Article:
This innovative plan 


It gives us flexibility: We can go down to the Constitution’s ratio or up to a 

sensible limit.

The Article's Floor  

and a Sensible Ceiling


The equal division requirement ("A uniform ratio [...]") keeps district size below the ceiling unless it’s viable for every state. State populations don't divide into one another evenly without remainder, but requiring equal division means they'll have to be as close as Congress can make them, reinforcing the Apportionment clause. The people can experiment in the future to find a compromise ratio. Unless the people call for another, Congress will probably vote for the largest uniform ratio.   

1:600,000 is too large a ratio for effective representation, but smaller states could be shut out at 1:30,000. The range of state populations is huge (see Redistricting Without Gerrymandering). We need a ceiling ratio that will keep the number of people per district within a range one Representative can effectively represent.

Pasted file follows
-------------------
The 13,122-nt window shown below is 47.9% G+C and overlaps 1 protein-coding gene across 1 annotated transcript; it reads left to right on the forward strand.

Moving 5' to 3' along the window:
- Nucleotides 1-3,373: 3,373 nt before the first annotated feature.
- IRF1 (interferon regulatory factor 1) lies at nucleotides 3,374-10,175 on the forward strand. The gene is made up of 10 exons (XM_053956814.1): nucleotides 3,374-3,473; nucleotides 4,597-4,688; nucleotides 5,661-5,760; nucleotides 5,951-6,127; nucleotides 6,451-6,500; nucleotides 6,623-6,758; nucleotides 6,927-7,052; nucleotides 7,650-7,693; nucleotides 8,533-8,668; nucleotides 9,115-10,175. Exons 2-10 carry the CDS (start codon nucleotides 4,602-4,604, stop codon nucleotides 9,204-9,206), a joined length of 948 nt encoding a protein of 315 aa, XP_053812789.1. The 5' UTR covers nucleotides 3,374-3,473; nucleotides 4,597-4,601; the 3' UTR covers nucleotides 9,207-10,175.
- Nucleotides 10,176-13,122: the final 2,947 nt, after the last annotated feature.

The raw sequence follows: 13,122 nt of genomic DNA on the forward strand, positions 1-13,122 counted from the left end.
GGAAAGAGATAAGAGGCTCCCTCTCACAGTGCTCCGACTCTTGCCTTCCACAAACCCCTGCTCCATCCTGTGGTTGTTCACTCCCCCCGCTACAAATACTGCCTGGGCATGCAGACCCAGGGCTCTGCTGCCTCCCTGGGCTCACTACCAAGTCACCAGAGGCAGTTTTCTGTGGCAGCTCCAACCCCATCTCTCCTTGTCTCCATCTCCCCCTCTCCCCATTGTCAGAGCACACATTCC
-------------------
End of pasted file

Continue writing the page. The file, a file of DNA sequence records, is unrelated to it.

By allowing us to go back to Article I's ratio, the clause doesn’t amend

but it adds flexibility. What it stops is the freeze, with its constant reduction of representation and its fudge factors, so amenable to corruption. 

Amendment XXVIII, (proposed), Section 3:

"[...] one Representative, who will represent at least thirty thousand

and at most two hundred thousand."  

The ceiling ratio, one Representative:200,000 population, balances the need for availability to constituents against the need for manageability in Congress. And the smallest state today would have two districts at the ceiling ratio without requiring at-large Representatives.